By Emily Rehmet, '20
For years, the American Psychological Association has classified eating disorders into a discrete category on its own, a direct byproduct of patients having doubts about their body size and image. However, a recent study suggests that bulimia nervosa may be connected to something deeper… a vehicle for people to escape from self-critical thoughts. New research has shown that rather than simply having an obsession with food, women with this disorder have decreased blood flow to a brain area associated with self reflection and self worth. What is this newly discovered brain area that could be causing this you may ask? A region called the precuneus .
By Jess Sevetson
Definitive diagnosis for many neurodegenerative diseases – such as Alzheimer’s, Parkinson’s, or Chronic Traumatic Encephalopathy (CTE) – frequently comes far too late. With dementia patients, doctors assess memory and behavior using specialized cognitive tests, though the results of these tests can be ambiguous. The “true gold standard” for diagnosis of both Alzheimer’s and CTE is through direct postmortem examination of brain tissue. Now, both researchers and athletes are working to change that.
Tragedies of Science: The Story of Thalidomide and How the FDA Gained More Power than Any Other Government Agency
By Olivia Woodford-Berry, '19
Though unfamiliar to some, many still remember thalidomide as one of the worst scientific mishaps of the twentieth century. This drug, originally produced in Germany, was brought to market with problematic lack of testing, and was later proven to cause an array of birth defects from phocomelia, or shortened or abnormal appendages resulting from problems with limb development in the womb, to autism like symptoms. (1) According to the Thalidomide Society, as many as 120,000 babies have miscarried, still born, or born with birth defects as a result of thalidomide. (1) This failure to regulate drugs has impacted thousands of victims, and the influence of this catastrophe continues to impact drug development in unseen ways. Specifically, the historical memories of thalidomide have given wake to the modern, virtually insurmountable power of the Food and Drug Administration.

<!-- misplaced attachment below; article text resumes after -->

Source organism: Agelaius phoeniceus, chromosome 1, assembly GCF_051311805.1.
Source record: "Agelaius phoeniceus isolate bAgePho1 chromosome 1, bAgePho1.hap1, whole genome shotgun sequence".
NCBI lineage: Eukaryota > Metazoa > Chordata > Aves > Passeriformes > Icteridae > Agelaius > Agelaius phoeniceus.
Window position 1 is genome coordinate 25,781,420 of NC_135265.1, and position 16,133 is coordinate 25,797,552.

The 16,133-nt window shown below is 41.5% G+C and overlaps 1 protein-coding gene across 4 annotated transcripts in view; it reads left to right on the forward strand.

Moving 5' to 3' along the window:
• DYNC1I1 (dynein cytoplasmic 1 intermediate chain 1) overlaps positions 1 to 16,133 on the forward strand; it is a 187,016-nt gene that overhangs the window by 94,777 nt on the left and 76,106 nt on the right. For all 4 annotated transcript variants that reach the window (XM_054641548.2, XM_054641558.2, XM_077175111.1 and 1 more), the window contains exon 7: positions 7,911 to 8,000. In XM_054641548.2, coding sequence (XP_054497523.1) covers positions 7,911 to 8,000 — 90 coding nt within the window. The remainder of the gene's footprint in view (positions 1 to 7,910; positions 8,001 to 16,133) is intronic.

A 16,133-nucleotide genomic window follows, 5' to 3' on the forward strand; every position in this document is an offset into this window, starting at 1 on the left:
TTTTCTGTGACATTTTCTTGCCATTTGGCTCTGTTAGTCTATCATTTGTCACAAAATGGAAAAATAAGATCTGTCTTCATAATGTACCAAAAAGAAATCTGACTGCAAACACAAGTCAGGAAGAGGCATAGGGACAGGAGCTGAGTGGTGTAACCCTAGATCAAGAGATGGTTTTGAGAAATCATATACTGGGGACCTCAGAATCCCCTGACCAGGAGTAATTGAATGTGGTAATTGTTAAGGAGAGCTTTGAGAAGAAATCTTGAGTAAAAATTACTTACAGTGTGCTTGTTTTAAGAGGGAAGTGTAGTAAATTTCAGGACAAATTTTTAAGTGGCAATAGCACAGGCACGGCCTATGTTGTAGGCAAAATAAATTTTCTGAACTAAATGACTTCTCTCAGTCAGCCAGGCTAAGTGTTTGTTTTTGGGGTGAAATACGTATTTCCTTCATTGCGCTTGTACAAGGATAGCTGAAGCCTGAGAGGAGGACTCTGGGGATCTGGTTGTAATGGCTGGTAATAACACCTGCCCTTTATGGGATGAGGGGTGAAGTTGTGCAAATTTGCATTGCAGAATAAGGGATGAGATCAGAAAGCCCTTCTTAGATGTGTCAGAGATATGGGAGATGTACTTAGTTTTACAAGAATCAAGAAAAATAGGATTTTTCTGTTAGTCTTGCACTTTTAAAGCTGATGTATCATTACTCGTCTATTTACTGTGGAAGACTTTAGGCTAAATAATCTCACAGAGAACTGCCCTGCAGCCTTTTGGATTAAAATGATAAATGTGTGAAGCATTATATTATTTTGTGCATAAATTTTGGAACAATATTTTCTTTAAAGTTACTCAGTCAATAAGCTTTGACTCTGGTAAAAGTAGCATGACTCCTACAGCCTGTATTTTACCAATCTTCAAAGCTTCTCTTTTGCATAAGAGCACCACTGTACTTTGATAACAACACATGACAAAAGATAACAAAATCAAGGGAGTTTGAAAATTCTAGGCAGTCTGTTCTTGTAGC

By Cindy Won, '20
We see everywhere in medical headlines that diseases such as cancer and diabetes are some of the leading causes of death. But what really drives the high prevalence of these conditions? In reality, smoking is the leading cause of preventable death in the United States. Ever since the Surgeon General Report of 1964 revealed the deleterious effects of smoking on various organs in the body, tobacco prevention strategies have been implemented in public health education. Despite these strategies, over 42 million continue to smoke , and smoking is responsible for more than 480,000 deaths in the United States, both directly and indirectly
by Maddie Critz '20
“Blindsight”. A word that may seem like only an oxymoron to you, but to a room full of neurologists, the word “blindsight” may incite groans of frustration or, perhaps, an argument.